Sometimes this blog is about biology. Sometimes it's about sharing my beliefs with an audience.
Today I have regretfully renounced my rank of Eagle Scout. I have already sent my medal and certificate to the BSA national office. I have also hand-delivered a letter to the chief executive of the Green Mountain Council (Vermont's state chapter) with the pins awarded to my mother and father during my Eagle Scout ceremony. The following is my letter:
Scouting was, without a doubt, the most important institution of my childhood and young adult life. I joined the BSA as a five-year-old tiger cub in 1993 and remained active in the troop until my 18th birthday. My parents poured their support into the troop during this time. My father was a den leader and later a scoutmaster. My mother was an active merit badge counselor, a figurehead at troop fundraisers and scouting events, and remains an important resource for developing community service opportunities for scouts and advising service projects.
The scout law guided my development from a child into a responsible adult, and continues to represent the character qualities that I value most in myself and others. Our troop activities and the skills I learned as a scout propelled me into my current career in wildlife biology and environmental education. The company I keep and the issues that I now care about are products of my upbringing as a scout. The leaders of Troop 692 during my time as a scout are the types of parents, mentors, and human beings that I strive to become.
Precisely because of the values instilled in me through scouting, I find the BSA’s July 2012 unanimous decision to uphold its anti-homosexual policy on “nondiscrimination” to be highly discriminatory (as well as archaic, prejudiced, closed-minded, and homophobic). This policy is against the principles of scouting. To quote the 12th edition of the Boy Scout Handbook: “Ignorance, prejudice, and indifference are enemies of our country too. Do your part to defeat those threats by taking advantage of educational opportunities and defending the rights of others. (p.71)”
Furthermore, here is how the handbook clarifies some of the key tenants of scouting: “Morally straight,” from the Scout Oath: “You should respect and defend the rights of all people.”“Friendly,” from the Scout Law: “He is a brother of other Scouts… and respects them even if their beliefs and customs are different than his own.” And importantly, the tenant “Obedient,” from the Scout Law: “If he thinks these rules and laws are unfair, he seeks to have them changed in an orderly way.”
And so I am seeking to have these rules changed in an orderly way. The BSA cannot hold bigoted and ostracizing policies in a nation that increasingly celebrates equality and acceptance of diversity. Scouts will no longer develop into effective leaders of our society if their organization continues to double-down on this old-fashioned prejudice. A leader’s abilities should be judged by merit, deeds, and character. Not by his or her sexual orientation.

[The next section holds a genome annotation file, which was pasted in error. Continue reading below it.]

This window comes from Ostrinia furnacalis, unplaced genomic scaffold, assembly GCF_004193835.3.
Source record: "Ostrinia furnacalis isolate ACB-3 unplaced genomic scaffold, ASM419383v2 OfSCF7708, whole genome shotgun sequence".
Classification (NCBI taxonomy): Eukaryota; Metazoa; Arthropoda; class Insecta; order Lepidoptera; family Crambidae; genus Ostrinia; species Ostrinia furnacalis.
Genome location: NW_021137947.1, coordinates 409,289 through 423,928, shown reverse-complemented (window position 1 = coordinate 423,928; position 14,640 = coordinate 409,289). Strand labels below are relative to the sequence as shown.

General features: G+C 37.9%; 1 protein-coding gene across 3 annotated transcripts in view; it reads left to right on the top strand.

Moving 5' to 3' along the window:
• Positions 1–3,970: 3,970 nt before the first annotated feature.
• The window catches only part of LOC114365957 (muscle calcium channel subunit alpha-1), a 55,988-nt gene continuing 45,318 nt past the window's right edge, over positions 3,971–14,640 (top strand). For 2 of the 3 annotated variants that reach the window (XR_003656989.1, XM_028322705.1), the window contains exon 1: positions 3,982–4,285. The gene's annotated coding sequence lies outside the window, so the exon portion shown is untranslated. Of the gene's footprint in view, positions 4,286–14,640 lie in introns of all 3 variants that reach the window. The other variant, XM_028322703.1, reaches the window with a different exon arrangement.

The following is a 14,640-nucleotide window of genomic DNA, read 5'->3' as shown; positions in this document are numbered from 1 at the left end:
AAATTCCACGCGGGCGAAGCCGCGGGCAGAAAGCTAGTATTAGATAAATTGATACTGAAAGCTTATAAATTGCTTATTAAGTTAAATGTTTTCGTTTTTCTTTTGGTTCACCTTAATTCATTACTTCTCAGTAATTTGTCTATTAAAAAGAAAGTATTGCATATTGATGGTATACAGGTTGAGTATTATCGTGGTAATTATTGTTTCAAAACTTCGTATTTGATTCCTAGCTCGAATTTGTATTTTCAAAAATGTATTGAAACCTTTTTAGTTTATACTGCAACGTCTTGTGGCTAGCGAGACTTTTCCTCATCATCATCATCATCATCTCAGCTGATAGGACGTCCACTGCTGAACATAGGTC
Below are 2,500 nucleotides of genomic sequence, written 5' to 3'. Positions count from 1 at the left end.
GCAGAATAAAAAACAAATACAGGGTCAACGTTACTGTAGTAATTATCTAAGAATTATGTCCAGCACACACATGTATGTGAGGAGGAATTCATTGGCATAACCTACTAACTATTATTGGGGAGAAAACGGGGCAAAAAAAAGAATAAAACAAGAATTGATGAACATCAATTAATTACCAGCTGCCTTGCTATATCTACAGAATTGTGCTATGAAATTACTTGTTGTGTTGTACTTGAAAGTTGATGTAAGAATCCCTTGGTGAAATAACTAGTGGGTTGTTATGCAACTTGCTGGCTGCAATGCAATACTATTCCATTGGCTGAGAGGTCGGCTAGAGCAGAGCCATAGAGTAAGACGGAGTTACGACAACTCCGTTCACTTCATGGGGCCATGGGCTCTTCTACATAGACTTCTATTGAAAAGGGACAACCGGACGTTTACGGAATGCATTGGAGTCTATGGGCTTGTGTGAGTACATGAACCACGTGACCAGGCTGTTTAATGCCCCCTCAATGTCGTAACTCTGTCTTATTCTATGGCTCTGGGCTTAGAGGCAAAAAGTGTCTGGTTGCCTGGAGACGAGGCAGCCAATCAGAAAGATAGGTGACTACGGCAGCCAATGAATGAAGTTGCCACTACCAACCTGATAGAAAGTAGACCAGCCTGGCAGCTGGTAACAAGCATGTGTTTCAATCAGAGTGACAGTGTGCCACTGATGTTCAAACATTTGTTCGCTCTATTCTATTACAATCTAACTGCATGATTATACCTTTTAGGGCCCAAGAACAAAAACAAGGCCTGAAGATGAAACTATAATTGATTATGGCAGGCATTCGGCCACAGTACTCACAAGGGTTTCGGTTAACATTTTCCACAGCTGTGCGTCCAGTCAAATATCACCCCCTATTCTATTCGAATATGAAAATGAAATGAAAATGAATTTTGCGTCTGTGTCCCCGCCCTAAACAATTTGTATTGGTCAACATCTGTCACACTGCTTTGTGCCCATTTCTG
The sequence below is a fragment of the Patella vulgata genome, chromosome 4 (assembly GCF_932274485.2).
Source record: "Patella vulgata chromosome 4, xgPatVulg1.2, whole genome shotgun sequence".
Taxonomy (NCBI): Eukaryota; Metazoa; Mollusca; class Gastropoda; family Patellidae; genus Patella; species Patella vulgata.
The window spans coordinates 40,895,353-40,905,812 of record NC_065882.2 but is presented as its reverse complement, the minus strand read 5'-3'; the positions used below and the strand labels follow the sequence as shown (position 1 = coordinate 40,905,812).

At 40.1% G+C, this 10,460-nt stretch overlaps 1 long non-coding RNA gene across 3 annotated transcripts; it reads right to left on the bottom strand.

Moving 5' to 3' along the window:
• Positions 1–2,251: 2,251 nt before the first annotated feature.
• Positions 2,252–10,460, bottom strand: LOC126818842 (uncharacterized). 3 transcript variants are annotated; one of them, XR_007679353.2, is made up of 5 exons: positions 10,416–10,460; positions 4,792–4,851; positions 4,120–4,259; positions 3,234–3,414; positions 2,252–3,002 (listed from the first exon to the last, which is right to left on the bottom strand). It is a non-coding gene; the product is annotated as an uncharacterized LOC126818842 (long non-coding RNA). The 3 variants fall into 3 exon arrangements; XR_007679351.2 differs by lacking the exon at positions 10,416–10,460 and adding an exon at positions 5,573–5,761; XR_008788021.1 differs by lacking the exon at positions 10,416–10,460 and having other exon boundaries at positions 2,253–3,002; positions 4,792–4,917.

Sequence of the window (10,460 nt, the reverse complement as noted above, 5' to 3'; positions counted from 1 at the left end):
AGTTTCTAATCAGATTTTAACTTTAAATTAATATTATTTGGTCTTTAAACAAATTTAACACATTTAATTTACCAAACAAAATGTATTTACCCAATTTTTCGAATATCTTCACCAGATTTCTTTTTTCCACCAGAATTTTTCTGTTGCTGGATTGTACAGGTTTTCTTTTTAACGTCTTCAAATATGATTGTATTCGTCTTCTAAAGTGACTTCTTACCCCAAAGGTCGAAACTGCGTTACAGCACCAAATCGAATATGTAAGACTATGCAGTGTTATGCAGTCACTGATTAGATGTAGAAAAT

In the wake of the July decision, I was pleased that the Green Mountain Council issued their own non-discrimination policy as an attempt to distance itself from the national office’s official stance on homosexuality. But the GMC can only bend the policy so far at risk of losing its charter, so the GMC still prevents avowed homosexuals from being troop leaders. Needless to say, setting such an example in the leadership policies also perpetuates intolerance and insecurity among the youth themselves.
I was aware of this policy while I was a scout, and was able to reconcile this issue until now because my own troop seemed invincible to the controversy. The success of the scouts depended on the peers, mentors, and community surrounding our troop. Decisions made in the higher echelons of the BSA seemed irrelevant to our camping trips, skills lessons, and service projects.
But recently a member of my own family, who has been actively involved in our troop for 19 years now, was prevented by a representative of the GMC from volunteering with our troop solely because of sexual orientation. This representative was involved in my troop when I was a scout. He was one of my personal mentors and was present at every award ceremony I ever participated in. This level of disrespect to my family and our troop after the immense support we have given scouting is inexcusable. Such an insult affirmed, for me, that no troop or council is immune from prejudice unless the BSA changes its national policy.
All this is to say nothing of the recent discovery of confidential documents hiding 14,000 pages of child abuse allegations. All this is to say even less of the policies preventing those without a religious belief from participating as leaders or scouts. For youth that don’t go to church, or don’t have a supportive family, or don’t have a safe community to grow in, Scouting is often the only place left to find guidance. To refuse membership of any child or leader based on sexuality or personal beliefs defeats the purpose of scouting.
A medal does no good on a shelf. My character, personality, values, and passions are evidence enough of my Eagle Scout achievement. My medal is of much greater use in this way. I hope that my future son will enjoy all the benefits of scouting that I did, but I would not enroll my own children in the BSA as it currently stands. I renounce my Eagle Scout rank in hopes that, in doing so, the organization’s policy will change in time for my children to proudly wear their own scout uniforms.